He found a specialist in the area of his suspected issue.  This doctor did a "group" appointment.  I think the patient was slightly wary.  The group appointment turned out to be enlightening, informative and very positive.  VALIDATION #1-3 (1)  YES, THERE MIGHT BE SOMETHING WRONG WITH YOU 2)  I WANT YOU TO UNDERSTAND AND BE A PARTICIPANT IN THE PROCESS SO I WILL EXPLAIN THE REASONS WHY THERE MIGHT BE SOMETHING WRONG WITH YOU 3)  HERE ARE SOME HANDOUTS TO TAKE WITH YOU SO YOU CAN READ THEM ON YOUR OWN TIME AND REVIEW THE INFO WE HAVE COVERED IN CASE YOU CAN'T ABSORB IT ALL RIGHT NOW.)  It was followed by a brief one-on-one where the doctor reviewed the symptoms and lab results.  He explained the results and how the correlated with the symptoms and his philosophy of treatment.  VALIDATION #4  (YOU ARE IMPORTANT AND I WANT YOU TO UNDERSTAND WHAT IS GOING ON AND WHY IT IS GOING ON).   The doctor followed up the diagnosis with a written treatment plan VALIDATION #5 (I WANT YOU TO KNOW WHAT IS EXPECTED OF YOU FOR THE NEXT SIX MONTHS.  I WANT YOU TO KNOW YOU WILL FEEL LIKE SHIT BEFORE GETTING BETTER.)

OVERALL EXPERIENCE FROM BEING VALIDATED:  RELIEF, HOPE, BELIEVED, WEIGHT LIFTED.  PRICELESS!!


Wednesday, November 18, 2015

The doctor tells me I should only be taking 20 mg of hydrocortisone, I feel like I need more. Why?

Doctors have very little experience with adrenal insufficiency.  It's an uncommon disease.  All they can do is use common sense and go by studies.  Studies say two very distinct things about people with adrenal insufficiency.  

I believe whole heartedly that most of us need more than 15 - 25 mg of hydrocortisone a day to feel well.  I will explain why.


·   Recommendations/studies are flawed  
  • Recommendations for 15-25 mg of HC/day are based on a male's endogenous cortisol production.  Cortisol basically squirts out of the adrenals and into the blood in healthy MALE people at a rate of about 10-15 mg of HC/day (women are generally excluded from medical studies yet we are forced to use the same data as men).[The amount of endogenous cortisol production varies depending upon the study.  It's generally calculated upon surface area of the body.  I find it hard to believe that I, someone who runs to teach a spin class and runs home (half marathon), walks the dog, cleans the house and then runs around like an idiot just for fun and is 5'2" tall and built like a pony would make the same amount of cortisol as someone who just lays on the couch all day. From Medscape "...equivalent to 5·7 mg/m2/day or approximately 9·9 mg/day" 5 men and 7 women is a pathetic sample size.  I'd also say for the other study used that had 5 pubertal males, it's probably not applicable to me.  Sometimes I smell  like a pubertal boy but as a premenopausal female, I have few similarities. EDITED 11/24/2015 for clarity, my intent was only to give a ballpark figure  for endogenous cortisol production]  Yay for normal people!  Our bodies don’t do that.  Boo!  We have to digest the HC and a lot is lost in first pass metabolism under the best of circumstances.  Bigger is not always better.  Which means, under the best and most ideal of circumstances, we would need a little less than 30 mg of HC to get the equivalent of 15 mg of endogenous production.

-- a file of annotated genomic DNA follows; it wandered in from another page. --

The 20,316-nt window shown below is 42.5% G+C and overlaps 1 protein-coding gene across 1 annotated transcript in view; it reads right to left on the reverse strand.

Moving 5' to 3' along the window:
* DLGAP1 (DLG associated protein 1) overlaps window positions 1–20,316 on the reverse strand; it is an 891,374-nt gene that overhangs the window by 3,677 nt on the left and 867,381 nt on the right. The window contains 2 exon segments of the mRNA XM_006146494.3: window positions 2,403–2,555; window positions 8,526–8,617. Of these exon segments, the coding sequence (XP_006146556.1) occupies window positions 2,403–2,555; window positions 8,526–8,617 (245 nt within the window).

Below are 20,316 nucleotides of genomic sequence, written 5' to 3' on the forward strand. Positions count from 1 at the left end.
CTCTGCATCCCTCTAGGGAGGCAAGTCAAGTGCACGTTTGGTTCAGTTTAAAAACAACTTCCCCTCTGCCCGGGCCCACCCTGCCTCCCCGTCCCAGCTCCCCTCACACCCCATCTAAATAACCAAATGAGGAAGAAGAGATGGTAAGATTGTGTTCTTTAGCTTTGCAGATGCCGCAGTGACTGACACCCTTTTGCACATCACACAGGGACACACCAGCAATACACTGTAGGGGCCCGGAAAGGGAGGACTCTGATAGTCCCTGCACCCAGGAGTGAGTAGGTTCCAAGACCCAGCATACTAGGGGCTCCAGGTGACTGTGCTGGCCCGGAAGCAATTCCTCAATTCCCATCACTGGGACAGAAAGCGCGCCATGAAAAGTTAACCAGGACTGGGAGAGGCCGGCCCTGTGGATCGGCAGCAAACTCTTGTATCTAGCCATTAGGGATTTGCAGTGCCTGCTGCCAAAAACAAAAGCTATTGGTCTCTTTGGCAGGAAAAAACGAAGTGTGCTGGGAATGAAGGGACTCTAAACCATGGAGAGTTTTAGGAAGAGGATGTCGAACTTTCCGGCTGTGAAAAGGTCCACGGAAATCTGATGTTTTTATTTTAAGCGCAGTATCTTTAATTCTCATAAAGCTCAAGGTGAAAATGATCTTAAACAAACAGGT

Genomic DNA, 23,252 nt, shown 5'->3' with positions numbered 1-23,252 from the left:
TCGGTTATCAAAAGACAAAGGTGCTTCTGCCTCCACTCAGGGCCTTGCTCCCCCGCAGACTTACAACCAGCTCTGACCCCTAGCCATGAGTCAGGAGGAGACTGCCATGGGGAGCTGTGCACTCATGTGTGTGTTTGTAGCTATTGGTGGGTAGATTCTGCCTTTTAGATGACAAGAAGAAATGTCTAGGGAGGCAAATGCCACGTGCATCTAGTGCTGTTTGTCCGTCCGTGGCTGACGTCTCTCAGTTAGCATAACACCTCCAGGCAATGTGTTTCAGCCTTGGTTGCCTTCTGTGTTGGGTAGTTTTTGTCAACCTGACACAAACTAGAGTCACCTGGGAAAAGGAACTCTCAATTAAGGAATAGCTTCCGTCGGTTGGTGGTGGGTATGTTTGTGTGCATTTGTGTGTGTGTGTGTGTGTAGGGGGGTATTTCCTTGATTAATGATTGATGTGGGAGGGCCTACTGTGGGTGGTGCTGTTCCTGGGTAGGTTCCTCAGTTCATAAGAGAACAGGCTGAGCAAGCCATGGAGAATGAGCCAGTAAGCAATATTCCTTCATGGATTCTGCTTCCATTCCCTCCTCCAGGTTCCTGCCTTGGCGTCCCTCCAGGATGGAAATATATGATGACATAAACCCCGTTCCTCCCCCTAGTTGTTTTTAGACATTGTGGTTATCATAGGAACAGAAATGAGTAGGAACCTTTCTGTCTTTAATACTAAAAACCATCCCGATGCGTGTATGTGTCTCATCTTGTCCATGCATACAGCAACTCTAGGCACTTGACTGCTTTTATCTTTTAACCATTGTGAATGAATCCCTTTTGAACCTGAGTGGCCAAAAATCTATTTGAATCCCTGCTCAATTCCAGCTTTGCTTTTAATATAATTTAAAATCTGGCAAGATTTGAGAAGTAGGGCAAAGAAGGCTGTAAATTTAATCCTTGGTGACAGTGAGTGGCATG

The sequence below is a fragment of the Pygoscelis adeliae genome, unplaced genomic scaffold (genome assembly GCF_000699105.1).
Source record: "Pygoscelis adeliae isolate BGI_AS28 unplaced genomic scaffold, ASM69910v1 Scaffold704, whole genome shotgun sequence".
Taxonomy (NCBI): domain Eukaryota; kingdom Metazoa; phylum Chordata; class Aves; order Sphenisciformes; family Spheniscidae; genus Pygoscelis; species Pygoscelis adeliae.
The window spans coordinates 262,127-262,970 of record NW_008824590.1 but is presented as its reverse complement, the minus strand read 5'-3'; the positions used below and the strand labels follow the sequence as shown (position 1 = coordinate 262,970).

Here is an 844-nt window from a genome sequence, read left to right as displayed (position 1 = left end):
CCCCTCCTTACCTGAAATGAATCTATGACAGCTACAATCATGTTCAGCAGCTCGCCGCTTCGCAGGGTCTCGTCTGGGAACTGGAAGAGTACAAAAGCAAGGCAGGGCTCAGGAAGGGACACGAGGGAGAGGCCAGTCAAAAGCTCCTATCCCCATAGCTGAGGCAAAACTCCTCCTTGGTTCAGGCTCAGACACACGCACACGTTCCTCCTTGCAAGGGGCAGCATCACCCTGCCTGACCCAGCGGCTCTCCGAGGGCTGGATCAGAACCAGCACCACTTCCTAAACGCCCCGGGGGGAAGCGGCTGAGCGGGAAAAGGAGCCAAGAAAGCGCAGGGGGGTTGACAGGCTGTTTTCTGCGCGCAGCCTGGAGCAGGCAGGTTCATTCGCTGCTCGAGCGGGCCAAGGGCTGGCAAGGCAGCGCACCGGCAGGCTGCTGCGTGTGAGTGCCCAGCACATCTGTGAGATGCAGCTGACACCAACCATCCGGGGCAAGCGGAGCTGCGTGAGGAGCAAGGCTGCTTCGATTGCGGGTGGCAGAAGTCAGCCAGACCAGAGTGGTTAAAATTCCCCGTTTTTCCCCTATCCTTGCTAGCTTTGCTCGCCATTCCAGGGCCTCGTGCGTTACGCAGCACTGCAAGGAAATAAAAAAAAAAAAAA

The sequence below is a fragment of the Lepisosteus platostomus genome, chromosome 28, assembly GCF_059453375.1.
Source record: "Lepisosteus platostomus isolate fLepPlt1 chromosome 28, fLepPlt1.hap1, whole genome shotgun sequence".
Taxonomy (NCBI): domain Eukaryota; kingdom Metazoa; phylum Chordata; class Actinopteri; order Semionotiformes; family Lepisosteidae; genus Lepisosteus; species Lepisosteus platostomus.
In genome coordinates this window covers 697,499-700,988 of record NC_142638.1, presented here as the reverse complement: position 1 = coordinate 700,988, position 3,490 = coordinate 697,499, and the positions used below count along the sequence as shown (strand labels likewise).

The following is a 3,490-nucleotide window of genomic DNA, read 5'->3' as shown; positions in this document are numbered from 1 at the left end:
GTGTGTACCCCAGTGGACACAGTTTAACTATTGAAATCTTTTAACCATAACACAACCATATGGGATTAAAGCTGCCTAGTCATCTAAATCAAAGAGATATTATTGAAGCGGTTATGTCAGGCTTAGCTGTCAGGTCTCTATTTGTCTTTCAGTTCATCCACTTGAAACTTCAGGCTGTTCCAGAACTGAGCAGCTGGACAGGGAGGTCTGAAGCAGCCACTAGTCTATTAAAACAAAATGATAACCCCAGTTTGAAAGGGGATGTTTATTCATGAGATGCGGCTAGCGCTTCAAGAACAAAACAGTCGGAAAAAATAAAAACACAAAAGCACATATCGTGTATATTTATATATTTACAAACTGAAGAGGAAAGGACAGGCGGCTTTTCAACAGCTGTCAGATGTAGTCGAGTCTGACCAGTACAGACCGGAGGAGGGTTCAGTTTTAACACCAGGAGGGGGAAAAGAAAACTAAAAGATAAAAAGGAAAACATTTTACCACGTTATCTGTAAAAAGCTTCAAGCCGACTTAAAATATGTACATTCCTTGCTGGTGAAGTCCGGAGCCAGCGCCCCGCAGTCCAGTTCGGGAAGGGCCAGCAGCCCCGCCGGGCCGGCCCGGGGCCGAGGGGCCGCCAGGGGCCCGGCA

• o   FDA allows a 15% variation in strength of meds. See page 5B.  Think about that, you get one brand that’s 15% stronger with one prescription and 15% weaker with the next, you’re going to have very different HC needs!  I wonder what strength HC formulation was used for each study?
  • o   We might have digestive issues that prevent us from getting the full “bang for our buck” due to low stomach acid or binders in the meds or celiac or Crohn’s.  Low stomach acid can be caused by under replacement of HC as well.
  • o   We might be taking things that interfere with absorption likePPIs.  PPIs are the Devil, if you're on them, talk to your doctor about getting the hell off of them.  Start some probiotics.  Allow your gut to work.
  • o   Think about the populations upon which the studies were conducted.  Who has time to sit around in a hospital and get his or her blood tested?  Disabled people, elderly, people who don't do much if you're "doing" you don't have time to participate in an all day study.  These people might not be in the best of health and have a very low expectation of what their meds should do for them.  Most studies about people with AI say that they have a low quality of life.  Great!  The expectation for dosing studies is that you can remain upright on the day of testing.  Who cares if you feel HORRIBLE ALL THE TIME.  You’re upright and have a pulse.  Successful study!!  Not.